Explainer: The B.C. Government’s COVID-19 Preparedness Plan

$1.6 billion has been earmarked for expanding health-care infrastructure into the fall and winter

Health Minister Adrian Dix and Chief Provincial Health Officer Dr. Bonnie Henry provide an update on COVID-19 on September 14, 2020. (Flickr/ Province Of British Columbia)

In a plan unveiled Sept. 9, the government of B.C. announced they would be investing $1.6 billion into a fall and winter preparedness plan designed to support the province’s health care system in response to the COVID-19 pandemic.

Designed to protect British Columbia’s most vulnerable, the province announced an increase in COVID-19 testing to up to 20,000 tests per day and is hiring 600 additional workers to increase contract tracing and case management measures. B.C. is also improving its fall influenza immunization campaign.

“We know people have stepped up to stop the spread, and right now, we need good people to step forward to help deliver these life-saving initiatives,” said Premier John Horgan during a press conference.

The province is providing $374 million to strengthen public health measures while they face both COVID-19 and the seasonal flu. This includes its fall immunization campaign. Approximately 45,000 Fluzone-High Dose immunizations will be provided for long-term care and assisted living residents. An additional 450,000 doses will be made available for the upcoming flu season, bringing the total to about two million doses.

“Getting the flu shot is safe and effective, and this year more than ever, I ask everyone who can to get a flu shot,” said B.C.’s provincial health officer, Dr. Bonnie Henry, in the announcement.

These funds will also help hire contract tracing staff, strengthen lab testing, improve access to virtual health care, and direct $58 million to improving health care in rural, remote, and Indigenous communities.

Over $416 million is designated for community and long-term care measures. This includes $122 million for hiring up to four new staff members at each long-term care home and assisted living facility to “support infection prevention.”

Nearly $784 million is for recovery and increased capacity, including $146 million for personal protective equipment and $186 million for increasing surgical capacity. $44.1 million is dedicated to the Health Career Access program, which will recruit 7,000 health care workers in long-term care homes and assisted living facilities across B.C.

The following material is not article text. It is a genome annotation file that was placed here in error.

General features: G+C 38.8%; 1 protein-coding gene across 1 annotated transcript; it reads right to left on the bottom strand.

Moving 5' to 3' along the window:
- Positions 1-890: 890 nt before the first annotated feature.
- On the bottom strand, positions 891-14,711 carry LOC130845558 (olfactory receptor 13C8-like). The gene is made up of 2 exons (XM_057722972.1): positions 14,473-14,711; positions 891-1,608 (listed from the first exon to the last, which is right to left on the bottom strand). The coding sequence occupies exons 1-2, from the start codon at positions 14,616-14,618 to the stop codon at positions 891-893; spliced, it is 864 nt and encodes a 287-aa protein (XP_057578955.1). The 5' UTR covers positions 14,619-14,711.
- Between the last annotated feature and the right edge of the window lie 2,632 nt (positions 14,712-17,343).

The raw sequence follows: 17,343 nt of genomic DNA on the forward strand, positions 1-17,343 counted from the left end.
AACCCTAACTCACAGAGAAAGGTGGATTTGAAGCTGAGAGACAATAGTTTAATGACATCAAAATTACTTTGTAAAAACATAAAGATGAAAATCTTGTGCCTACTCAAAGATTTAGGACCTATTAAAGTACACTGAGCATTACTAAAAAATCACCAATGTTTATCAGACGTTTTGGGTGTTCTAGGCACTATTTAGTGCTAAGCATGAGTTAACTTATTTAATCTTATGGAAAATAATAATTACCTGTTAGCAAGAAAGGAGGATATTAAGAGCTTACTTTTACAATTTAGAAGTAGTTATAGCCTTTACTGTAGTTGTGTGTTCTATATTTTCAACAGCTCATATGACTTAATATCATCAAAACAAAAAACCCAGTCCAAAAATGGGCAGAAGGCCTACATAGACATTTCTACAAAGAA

In an effort to reduce strain on hospitals and COVID-19 transmission, $42.3 million will be invested in the Hospital at Home program, which provides patients with 24/7 at-home care so they do not need to be admitted into a hospital.

The government will also be investing $150 million for renovations and equipment. This includes an additional 488 ventilators, 633 hospital beds and stretchers, and over $45 million to renovate operating rooms and ICUs.

As part of the $8.25 billion set aside by the Province for its COVID-19 response, Premier Horgan and Finance Minister Carole James announced a $1.5 billion economic recovery package during a Sept. 17 press conference.

Jobs and training will receive $416.6 million, including nearly $300 million for healthcare employment. Nearly $52 million is for supporting people, including K-12 back-to-school funding and mental health support.

About $405 million is to help businesses, including a recovery grant for small and medium-sized businesses and a new tourism task force. Over $302 million is for community infrastructure and includes a COVID-19 community infrastructure program and regional port enhancements. $67 million is dedicated to social support, including childcare spaces. $25 million will go towards food security and farming, and over $223 million is dedicated to technology, innovation, and clean energy projects.

B.C. is slated to experience a $12.8 billion deficit this fiscal year due to COVID-19, according to CTV News Vancouver.

Premier Horgan’s office could not be reached for comment in time for publication.